However, it’s also complicated. It’s complicated because we are dealing with life AND death, blessing AND curse, love AND hate, peace AND conflict. It’s complicated because we can’t do it alone. As it is in the life-affirming movement right now, pregnancy care centers only have the capacity to meet 8% of the required needs for our clients to live an abundant life (i.e. to thrive and not just survive). Our 8% covers short-term support, material resources, and evangelism. But as a Roland Warren, president of our parent company CareNet says, “a life decision needs life support” (i.e. parenting training, marriage support, job assistance, housing, discipleship, long-term support, social connections, etc.). That’s the other 92% that we (pregnancy care centers) aren’t prepared or equipped to meet that are leaving our clients without the ability to grasp ‘abundant life.’ That’s what makes this so complicated.
This past weekend, during a conference held by the great and graciously wise Sydna Masse, a post-abortive counselor on the forefront of loving men and women struggling through an abortion decision, we experienced a memorial service to honor many of the lives lost to abortion over the last 44 years. A table was laid out with tea lights scattered across a stark white table cloth with a large white candle in the middle of the table. After a time of prayer and worship, as we felt led, we were encouraged to light a candle on the table in honor of a child or person whose life had been lost. As people began getting up one by one, I felt a strong impression to watch as candles were lit rather than getting up immediately to light a candle. As I sat watching each successive candle lit, my mind was taken to a scene from Schindler’s List— in which two men had been working all night, adding as many names as possible to a list that would eventually purchase lives from being destroyed from the Holocaust experience. In that moment, I heard the quote, “The list is an absolute good. This list is life. All around its margins lies the gulf.” For those of us involved in the pro-life movement, the work is an “absolute good.” Although many have not and will not be spared in the gulf of pro-choice, the work you are doing is life. So, like the candle after candle that was lit and voices that sang sweetly in unison, I encourage you to remember the “Annas”, the “Mollys,” and others whose lives had been spared. It’s for them that we do what we do, even in the midst of complications and messiness. Although the devastation of abortion is still quaking in our cities, states, and nation, we have a chance to shift the tide. You see, we are doing the same thing as we stand together. Many lie in the gulf whose lives will not be spared, but we are creating a list of absolute good and have an opportunity to save them, as He has saved humanity.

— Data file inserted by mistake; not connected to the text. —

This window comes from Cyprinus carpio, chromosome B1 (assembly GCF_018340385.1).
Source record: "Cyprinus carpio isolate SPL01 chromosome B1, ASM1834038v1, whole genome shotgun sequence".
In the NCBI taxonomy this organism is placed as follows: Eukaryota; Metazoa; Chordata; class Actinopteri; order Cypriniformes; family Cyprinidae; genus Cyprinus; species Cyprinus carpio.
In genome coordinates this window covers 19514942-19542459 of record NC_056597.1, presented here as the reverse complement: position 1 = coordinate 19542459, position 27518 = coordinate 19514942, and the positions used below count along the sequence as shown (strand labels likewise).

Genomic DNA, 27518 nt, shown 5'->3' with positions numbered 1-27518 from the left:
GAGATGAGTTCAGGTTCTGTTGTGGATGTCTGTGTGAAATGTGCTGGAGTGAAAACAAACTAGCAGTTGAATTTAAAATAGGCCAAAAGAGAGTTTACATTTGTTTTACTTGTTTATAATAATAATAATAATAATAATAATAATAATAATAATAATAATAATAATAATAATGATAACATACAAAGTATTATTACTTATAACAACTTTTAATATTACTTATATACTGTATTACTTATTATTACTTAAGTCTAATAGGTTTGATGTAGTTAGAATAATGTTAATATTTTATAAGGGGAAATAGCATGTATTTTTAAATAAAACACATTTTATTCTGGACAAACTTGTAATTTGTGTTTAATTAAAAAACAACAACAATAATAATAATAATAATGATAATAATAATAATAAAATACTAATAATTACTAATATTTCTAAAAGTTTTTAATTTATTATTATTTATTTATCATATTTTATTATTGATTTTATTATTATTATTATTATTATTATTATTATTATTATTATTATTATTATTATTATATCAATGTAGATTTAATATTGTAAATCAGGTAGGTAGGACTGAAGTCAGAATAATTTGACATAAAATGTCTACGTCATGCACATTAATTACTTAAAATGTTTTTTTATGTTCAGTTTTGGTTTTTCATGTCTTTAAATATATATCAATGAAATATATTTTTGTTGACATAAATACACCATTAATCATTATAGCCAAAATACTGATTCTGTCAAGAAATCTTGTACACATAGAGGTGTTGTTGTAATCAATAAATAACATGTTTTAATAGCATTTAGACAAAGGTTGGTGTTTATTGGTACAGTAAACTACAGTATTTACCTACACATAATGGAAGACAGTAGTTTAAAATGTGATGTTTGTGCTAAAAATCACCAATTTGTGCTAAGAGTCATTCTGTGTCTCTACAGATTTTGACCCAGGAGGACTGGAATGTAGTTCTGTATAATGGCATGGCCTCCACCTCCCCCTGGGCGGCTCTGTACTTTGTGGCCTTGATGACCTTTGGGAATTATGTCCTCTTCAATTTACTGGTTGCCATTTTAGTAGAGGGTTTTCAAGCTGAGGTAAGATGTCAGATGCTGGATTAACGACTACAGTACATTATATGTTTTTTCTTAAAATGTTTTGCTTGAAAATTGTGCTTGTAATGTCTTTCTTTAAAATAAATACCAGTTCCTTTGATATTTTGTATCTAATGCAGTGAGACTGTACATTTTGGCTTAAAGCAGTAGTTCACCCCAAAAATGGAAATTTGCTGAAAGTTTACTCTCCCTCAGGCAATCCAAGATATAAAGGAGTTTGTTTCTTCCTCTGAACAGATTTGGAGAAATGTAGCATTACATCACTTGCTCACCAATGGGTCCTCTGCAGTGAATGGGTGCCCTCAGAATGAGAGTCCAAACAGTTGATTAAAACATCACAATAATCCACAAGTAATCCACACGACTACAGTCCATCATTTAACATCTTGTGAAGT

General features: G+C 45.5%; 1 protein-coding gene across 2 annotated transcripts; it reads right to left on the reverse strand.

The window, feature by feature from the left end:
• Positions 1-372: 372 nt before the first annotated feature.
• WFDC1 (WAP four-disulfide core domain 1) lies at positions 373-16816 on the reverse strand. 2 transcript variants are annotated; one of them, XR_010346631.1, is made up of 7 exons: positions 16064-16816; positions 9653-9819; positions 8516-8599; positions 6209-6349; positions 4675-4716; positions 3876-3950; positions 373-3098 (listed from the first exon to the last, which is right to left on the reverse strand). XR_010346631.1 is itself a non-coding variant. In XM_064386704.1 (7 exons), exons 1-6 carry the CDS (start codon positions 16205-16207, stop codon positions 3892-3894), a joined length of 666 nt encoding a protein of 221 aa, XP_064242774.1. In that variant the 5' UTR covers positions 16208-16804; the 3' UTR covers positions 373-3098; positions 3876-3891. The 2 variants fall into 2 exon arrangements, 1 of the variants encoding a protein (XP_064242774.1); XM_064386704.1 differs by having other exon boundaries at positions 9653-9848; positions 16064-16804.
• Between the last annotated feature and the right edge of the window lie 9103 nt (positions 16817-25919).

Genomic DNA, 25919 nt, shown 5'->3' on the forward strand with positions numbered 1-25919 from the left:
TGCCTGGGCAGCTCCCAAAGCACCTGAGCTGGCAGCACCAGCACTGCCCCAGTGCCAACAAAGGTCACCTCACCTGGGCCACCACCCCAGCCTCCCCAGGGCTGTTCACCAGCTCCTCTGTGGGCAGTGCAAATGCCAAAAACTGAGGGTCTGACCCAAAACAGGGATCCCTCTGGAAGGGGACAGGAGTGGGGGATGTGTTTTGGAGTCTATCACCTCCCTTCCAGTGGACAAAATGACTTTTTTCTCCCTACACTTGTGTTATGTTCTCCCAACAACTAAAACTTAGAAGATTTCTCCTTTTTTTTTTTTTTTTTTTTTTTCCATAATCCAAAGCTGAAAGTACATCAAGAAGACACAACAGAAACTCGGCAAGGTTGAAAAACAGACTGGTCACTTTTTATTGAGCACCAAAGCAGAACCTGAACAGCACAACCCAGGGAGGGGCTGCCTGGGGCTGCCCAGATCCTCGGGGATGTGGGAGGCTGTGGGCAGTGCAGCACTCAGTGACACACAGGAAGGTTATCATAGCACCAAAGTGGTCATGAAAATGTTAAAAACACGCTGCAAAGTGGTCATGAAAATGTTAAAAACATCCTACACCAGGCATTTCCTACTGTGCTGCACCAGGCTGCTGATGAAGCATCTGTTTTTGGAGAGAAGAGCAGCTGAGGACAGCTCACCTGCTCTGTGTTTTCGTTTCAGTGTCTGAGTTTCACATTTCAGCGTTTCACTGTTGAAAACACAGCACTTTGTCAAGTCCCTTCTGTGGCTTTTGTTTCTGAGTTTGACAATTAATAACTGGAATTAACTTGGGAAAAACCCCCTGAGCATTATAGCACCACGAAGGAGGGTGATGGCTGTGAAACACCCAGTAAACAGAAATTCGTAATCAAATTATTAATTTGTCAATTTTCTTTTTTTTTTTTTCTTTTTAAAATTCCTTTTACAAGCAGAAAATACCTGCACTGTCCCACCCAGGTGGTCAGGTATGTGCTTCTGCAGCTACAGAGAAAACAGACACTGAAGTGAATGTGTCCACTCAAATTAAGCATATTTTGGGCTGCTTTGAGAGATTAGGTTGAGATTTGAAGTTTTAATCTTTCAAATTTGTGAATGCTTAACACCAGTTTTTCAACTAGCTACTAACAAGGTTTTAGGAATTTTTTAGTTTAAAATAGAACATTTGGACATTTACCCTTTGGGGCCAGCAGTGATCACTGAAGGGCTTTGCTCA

A quotation from the movie supports the theme that one man can make a difference.
“Whoever saves one life saves the world entire.”
If even one man shows humanity to another, he demonstrates the continuing existence of humanity in society—something utterly void in the actions of the Nazis during the Holocaust. For society to continue, selflessness and kindness must exist. The Schindlerjuden wanted Schindler to have a constant reminder of the goodness in him and understand that he needed their help. Along with the ring, they gave him a signed statement swearing to his good actions, hoping to help if the Allies captured him. These eight words—one of the tag lines for the film in its marketing—capture the sentiments of the entire film.